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New York Times, Friday, August 18, 2017

Author: Brendan Emmett Quigley
Editor: Will Shortz
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1.635213
Brendan Emmett Quigley

This puzzle:

Rows: 15, Columns: 15 Words: 70, Blocks: 32 Missing: {JQ} This is puzzle # 173 for Mr. Quigley. NYT links: Across Lite PDF
Brendan Emmett Quigley notes: This is surreal. I only vaguely remember making this one. When I saw the grid, I almost didn't recognize it. I think I ... more
Brendan Emmett Quigley notes:

This is surreal. I only vaguely remember making this one. When I saw the grid, I almost didn't recognize it. I think I made this one back in December, but like I said my memory is extremely hazy. Is this what Alzheimer's is going to feel like?

Hey, if David Bowie can have no memory of recording one entire album ("Station To Station"), I think I'm allowed to have one puzzle I don't recall making.

Jeff Chen notes: BEQ is one of the best out there when it comes to innovation in themeless grid patterns. I suppose making (at least) one themeless ... more
Jeff Chen notes:

BEQ is one of the best out there when it comes to innovation in themeless grid patterns. I suppose making (at least) one themeless per week will develop that skill!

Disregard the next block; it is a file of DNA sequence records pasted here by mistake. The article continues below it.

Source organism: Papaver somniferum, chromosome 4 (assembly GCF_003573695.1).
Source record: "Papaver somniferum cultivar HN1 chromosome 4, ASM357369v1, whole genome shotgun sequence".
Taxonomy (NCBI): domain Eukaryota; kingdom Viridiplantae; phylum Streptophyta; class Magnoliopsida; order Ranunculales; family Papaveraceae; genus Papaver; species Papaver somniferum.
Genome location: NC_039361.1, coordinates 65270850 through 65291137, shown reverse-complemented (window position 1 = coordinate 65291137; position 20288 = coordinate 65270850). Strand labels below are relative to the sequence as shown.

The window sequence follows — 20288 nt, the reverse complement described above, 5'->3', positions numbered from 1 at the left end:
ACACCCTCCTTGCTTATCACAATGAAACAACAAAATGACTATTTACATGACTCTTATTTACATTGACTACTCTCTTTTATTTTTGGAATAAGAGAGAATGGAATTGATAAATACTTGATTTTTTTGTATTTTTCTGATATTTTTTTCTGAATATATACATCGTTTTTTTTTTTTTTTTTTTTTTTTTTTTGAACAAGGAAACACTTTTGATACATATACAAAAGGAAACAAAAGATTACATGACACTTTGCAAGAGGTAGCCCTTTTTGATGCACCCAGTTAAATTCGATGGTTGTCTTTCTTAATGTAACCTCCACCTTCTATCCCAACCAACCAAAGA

Some great feature entries in BABY DOLLS, SANDWICH BAGS, MADE NO SENSE, LAW CLERKS — all intersecting together in the same region! Along with the complete lack of crossword glue in that wide-open middle, it made for such a pleasurable solving experience. It's difficult to execute on a big section like this to end up with both sparkle and cleanliness, but BEQ did it. Bravo, sir!

I sometimes wonder if my bar for themelesses is too high these days. As much as I loved the middle section, the corners didn't do nearly as much for me, which pulled this one out of POW! contention.

Finishing with an error in CASAVAS / DIAVOLO didn't help, but that was my fault, not the puzzle's — I should have known that it's "cassava," and that a cassava is a root, not a melon. But I would sympathize with others who made the same mistake. DIABOLO vs. DIAVOLO … man, that's hard to keep straight.